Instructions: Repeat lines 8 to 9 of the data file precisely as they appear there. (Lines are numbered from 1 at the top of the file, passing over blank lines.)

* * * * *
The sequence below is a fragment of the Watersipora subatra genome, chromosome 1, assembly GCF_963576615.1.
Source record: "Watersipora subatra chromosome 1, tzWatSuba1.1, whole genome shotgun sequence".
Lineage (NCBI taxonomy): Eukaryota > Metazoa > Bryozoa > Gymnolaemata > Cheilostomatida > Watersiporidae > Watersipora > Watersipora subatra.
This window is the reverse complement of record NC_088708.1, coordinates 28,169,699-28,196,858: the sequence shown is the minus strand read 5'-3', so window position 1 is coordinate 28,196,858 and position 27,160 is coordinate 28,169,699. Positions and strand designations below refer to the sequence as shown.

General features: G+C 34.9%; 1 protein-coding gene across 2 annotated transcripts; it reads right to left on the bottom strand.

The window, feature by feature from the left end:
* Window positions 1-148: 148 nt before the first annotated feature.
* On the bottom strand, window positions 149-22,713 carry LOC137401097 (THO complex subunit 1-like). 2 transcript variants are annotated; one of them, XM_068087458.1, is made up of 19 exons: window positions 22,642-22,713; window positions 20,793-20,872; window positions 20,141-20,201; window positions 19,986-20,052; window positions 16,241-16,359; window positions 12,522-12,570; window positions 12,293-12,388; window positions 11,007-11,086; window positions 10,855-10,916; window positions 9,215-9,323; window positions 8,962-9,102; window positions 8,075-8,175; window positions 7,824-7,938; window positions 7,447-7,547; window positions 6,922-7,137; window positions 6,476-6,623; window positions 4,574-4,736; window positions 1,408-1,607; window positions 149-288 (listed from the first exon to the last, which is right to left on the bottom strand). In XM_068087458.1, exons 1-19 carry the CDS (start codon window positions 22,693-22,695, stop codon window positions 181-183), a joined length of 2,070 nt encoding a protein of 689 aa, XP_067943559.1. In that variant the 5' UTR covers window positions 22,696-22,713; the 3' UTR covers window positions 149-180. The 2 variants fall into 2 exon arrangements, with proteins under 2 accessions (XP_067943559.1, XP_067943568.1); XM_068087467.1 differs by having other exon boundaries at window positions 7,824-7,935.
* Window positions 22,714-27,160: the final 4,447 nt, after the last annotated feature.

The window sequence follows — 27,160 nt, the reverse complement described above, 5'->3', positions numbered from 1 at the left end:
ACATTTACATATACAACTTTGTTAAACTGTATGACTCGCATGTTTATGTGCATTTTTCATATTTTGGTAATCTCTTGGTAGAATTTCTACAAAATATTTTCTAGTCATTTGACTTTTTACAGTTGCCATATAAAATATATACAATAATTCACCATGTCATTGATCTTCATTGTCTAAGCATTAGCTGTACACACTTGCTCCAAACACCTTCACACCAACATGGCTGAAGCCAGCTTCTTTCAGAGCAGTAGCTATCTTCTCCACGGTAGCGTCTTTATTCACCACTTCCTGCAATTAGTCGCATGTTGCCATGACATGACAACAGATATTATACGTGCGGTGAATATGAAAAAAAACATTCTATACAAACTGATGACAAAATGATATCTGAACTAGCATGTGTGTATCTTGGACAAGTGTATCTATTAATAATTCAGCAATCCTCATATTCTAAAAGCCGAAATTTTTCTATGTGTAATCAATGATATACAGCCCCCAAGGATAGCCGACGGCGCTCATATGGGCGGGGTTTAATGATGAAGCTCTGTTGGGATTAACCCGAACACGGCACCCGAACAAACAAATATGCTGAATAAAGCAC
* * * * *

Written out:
* On the bottom strand, window positions 149-22,713 carry LOC137401097 (THO complex subunit 1-like). 2 transcript variants are annotated; one of them, XM_068087458.1, is made up of 19 exons: window positions 22,642-22,713; window positions 20,793-20,872; window positions 20,141-20,201; window positions 19,986-20,052; window positions 16,241-16,359; window positions 12,522-12,570; window positions 12,293-12,388; window positions 11,007-11,086; window positions 10,855-10,916; window positions 9,215-9,323; window positions 8,962-9,102; window positions 8,075-8,175; window positions 7,824-7,938; window positions 7,447-7,547; window positions 6,922-7,137; window positions 6,476-6,623; window positions 4,574-4,736; window positions 1,408-1,607; window positions 149-288 (listed from the first exon to the last, which is right to left on the bottom strand). In XM_068087458.1, exons 1-19 carry the CDS (start codon window positions 22,693-22,695, stop codon window positions 181-183), a joined length of 2,070 nt encoding a protein of 689 aa, XP_067943559.1. In that variant the 5' UTR covers window positions 22,696-22,713; the 3' UTR covers window positions 149-180. The 2 variants fall into 2 exon arrangements, with proteins under 2 accessions (XP_067943559.1, XP_067943568.1); XM_068087467.1 differs by having other exon boundaries at window positions 7,824-7,935.
* Window positions 22,714-27,160: the final 4,447 nt, after the last annotated feature.